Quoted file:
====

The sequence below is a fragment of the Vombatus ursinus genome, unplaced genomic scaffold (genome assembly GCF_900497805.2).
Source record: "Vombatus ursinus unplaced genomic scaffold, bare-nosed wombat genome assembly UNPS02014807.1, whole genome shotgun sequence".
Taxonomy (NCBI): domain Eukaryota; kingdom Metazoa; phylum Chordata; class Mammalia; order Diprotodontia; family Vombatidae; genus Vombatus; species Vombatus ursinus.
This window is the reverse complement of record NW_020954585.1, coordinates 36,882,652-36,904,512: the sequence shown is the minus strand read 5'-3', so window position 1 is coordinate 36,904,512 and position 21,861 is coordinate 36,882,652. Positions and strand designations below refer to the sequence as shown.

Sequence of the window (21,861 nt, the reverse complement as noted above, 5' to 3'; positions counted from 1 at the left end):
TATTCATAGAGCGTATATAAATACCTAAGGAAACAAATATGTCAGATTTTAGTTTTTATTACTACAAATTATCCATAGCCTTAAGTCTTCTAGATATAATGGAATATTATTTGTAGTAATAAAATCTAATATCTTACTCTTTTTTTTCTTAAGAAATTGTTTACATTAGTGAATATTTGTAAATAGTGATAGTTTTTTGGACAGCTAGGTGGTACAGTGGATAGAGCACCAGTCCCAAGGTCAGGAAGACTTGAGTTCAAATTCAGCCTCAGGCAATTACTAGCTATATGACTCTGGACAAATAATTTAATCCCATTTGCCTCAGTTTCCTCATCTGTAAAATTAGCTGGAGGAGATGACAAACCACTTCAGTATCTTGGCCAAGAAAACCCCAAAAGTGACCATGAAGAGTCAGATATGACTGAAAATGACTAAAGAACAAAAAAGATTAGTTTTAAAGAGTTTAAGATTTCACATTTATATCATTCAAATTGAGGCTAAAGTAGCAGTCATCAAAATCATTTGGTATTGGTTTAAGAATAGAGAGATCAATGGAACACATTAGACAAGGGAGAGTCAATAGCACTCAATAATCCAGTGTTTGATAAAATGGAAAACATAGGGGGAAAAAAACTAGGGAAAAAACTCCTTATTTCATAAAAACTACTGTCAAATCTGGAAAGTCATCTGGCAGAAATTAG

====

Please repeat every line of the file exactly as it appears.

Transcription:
The sequence below is a fragment of the Vombatus ursinus genome, unplaced genomic scaffold (genome assembly GCF_900497805.2).
Source record: "Vombatus ursinus unplaced genomic scaffold, bare-nosed wombat genome assembly UNPS02014807.1, whole genome shotgun sequence".
Taxonomy (NCBI): domain Eukaryota; kingdom Metazoa; phylum Chordata; class Mammalia; order Diprotodontia; family Vombatidae; genus Vombatus; species Vombatus ursinus.
This window is the reverse complement of record NW_020954585.1, coordinates 36,882,652-36,904,512: the sequence shown is the minus strand read 5'-3', so window position 1 is coordinate 36,904,512 and position 21,861 is coordinate 36,882,652. Positions and strand designations below refer to the sequence as shown.

Sequence of the window (21,861 nt, the reverse complement as noted above, 5' to 3'; positions counted from 1 at the left end):
TATTCATAGAGCGTATATAAATACCTAAGGAAACAAATATGTCAGATTTTAGTTTTTATTACTACAAATTATCCATAGCCTTAAGTCTTCTAGATATAATGGAATATTATTTGTAGTAATAAAATCTAATATCTTACTCTTTTTTTTCTTAAGAAATTGTTTACATTAGTGAATATTTGTAAATAGTGATAGTTTTTTGGACAGCTAGGTGGTACAGTGGATAGAGCACCAGTCCCAAGGTCAGGAAGACTTGAGTTCAAATTCAGCCTCAGGCAATTACTAGCTATATGACTCTGGACAAATAATTTAATCCCATTTGCCTCAGTTTCCTCATCTGTAAAATTAGCTGGAGGAGATGACAAACCACTTCAGTATCTTGGCCAAGAAAACCCCAAAAGTGACCATGAAGAGTCAGATATGACTGAAAATGACTAAAGAACAAAAAAGATTAGTTTTAAAGAGTTTAAGATTTCACATTTATATCATTCAAATTGAGGCTAAAGTAGCAGTCATCAAAATCATTTGGTATTGGTTTAAGAATAGAGAGATCAATGGAACACATTAGACAAGGGAGAGTCAATAGCACTCAATAATCCAGTGTTTGATAAAATGGAAAACATAGGGGGAAAAAAACTAGGGAAAAAACTCCTTATTTCATAAAAACTACTGTCAAATCTGGAAAGTCATCTGGCAGAAATTAG